Boeing (NYSE:BA) is getting ready to fly its first 787-9 next week, and the company is hoping the plane will garner significant positive media attention rather than the onslaught of bad press the Dreamliner 787-8 suffered this summer.
According to Reuters, the 787-9 is 20 feet longer than the 787-8, which hit the skies in May after a four-month delay. The plane seats up to 40 more passengers than the current model in production, putting the capacity at 290, and also has 300 more nautical miles in its range.
The new Dreamliner was scheduled to make its first flight in the second half of 2013 — thus, if Boeing succeeds in getting the craft in the air next week, the company will be right on schedule. The aircraft manufacturer still maintains that the flight could be delayed by technical factors or weather, but the company is hopeful the 787-9 will successfully make a flight in the middle or end of next week.
The planned flight will be momentous for Boeing in that it will reflect one more step the company has taken to craft a larger, yet still, fuel-efficient aircraft. Boeing’s competitors are working toward the same goal, but if the company can get its 787-9 in the air next week, it will officially beat Canadian manufacturer Bombardier Aerospace’s anticipated Bombardier CSeries to the skies. These jet airliners were scheduled to take flight last year but have met with a series of delays.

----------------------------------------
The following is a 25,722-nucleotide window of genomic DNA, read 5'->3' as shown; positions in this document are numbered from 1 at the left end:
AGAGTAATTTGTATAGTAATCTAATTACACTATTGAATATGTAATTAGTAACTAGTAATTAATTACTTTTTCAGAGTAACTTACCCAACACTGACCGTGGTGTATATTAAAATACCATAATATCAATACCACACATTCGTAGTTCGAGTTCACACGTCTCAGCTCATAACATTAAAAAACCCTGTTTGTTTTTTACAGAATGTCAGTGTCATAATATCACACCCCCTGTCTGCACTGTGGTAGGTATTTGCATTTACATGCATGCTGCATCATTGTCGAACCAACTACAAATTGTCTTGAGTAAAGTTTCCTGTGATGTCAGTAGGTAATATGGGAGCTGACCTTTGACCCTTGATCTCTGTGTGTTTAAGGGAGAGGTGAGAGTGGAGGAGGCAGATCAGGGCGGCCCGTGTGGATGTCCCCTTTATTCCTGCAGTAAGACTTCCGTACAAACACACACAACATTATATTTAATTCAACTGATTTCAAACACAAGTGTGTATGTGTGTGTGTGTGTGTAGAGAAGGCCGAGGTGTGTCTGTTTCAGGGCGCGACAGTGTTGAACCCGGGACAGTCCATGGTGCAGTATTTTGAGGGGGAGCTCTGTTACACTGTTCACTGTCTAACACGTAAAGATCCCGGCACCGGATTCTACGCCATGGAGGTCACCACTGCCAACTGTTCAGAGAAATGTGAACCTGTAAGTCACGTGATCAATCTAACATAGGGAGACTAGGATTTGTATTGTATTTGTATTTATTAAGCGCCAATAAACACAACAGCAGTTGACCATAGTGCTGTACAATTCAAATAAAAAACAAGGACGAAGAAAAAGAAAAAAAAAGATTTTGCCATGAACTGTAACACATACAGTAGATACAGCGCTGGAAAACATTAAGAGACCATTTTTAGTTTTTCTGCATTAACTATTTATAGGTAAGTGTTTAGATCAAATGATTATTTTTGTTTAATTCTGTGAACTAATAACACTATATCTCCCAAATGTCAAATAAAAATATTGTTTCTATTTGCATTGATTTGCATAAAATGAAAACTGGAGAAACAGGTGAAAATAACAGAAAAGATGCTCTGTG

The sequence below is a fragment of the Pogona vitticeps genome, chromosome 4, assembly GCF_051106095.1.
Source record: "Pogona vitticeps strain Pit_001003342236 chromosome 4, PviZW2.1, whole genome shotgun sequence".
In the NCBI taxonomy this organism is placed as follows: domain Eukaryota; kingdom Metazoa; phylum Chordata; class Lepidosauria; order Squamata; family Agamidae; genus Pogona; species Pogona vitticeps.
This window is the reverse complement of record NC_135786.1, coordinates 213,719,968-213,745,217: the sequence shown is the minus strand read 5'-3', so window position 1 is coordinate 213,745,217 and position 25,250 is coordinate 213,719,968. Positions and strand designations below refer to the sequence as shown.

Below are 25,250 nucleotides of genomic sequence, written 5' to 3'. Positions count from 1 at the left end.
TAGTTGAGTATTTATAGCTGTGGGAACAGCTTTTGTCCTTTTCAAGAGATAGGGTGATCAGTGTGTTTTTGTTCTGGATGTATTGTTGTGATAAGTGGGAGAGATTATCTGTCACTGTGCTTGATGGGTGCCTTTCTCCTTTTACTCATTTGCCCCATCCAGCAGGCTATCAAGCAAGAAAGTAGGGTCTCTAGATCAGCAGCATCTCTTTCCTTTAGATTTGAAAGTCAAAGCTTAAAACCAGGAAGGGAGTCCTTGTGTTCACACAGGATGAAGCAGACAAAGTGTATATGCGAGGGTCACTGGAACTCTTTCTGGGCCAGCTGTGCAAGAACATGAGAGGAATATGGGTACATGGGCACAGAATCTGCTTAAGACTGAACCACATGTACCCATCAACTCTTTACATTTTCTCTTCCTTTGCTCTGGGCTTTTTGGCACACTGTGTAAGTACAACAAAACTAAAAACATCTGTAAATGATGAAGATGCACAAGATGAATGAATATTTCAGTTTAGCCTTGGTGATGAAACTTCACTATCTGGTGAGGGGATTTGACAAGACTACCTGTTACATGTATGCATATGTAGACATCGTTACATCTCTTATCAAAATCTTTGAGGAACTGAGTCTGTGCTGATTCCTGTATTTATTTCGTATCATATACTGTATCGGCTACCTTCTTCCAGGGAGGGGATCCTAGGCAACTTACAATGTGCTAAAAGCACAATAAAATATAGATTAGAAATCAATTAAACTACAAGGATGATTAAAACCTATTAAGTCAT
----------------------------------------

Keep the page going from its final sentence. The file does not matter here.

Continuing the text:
Boeing, though, is still on schedule and is already planning for the launch of its 787-10, which Reuters says has an extended 18 feet on the 787-9, though with a shorter range. The list price for that plane hasn’t been released, but reports indicate the 787-9 will go for $243.6 million, a slightly higher sum than the 787-8′s $206.8 billion. The new Dreamliner is due to be delivered in mid-2014.
It’ll be good news for Boeing if it can get a new plane in the air before the end of the summer season. After the 787-8 was grounded for four months because of engine issues, the plane continued to face problems even after it was approved to fly in May.
A number of airlines have come forward citing problems with the highly anticipated jet, but Boeing maintained that these issues are typical for a new plane, and the company said it is still in the process of ironing out its kinks. United Airlines (NYSE:UAL) is still the only U.S. carrier to fly a Dreamliner.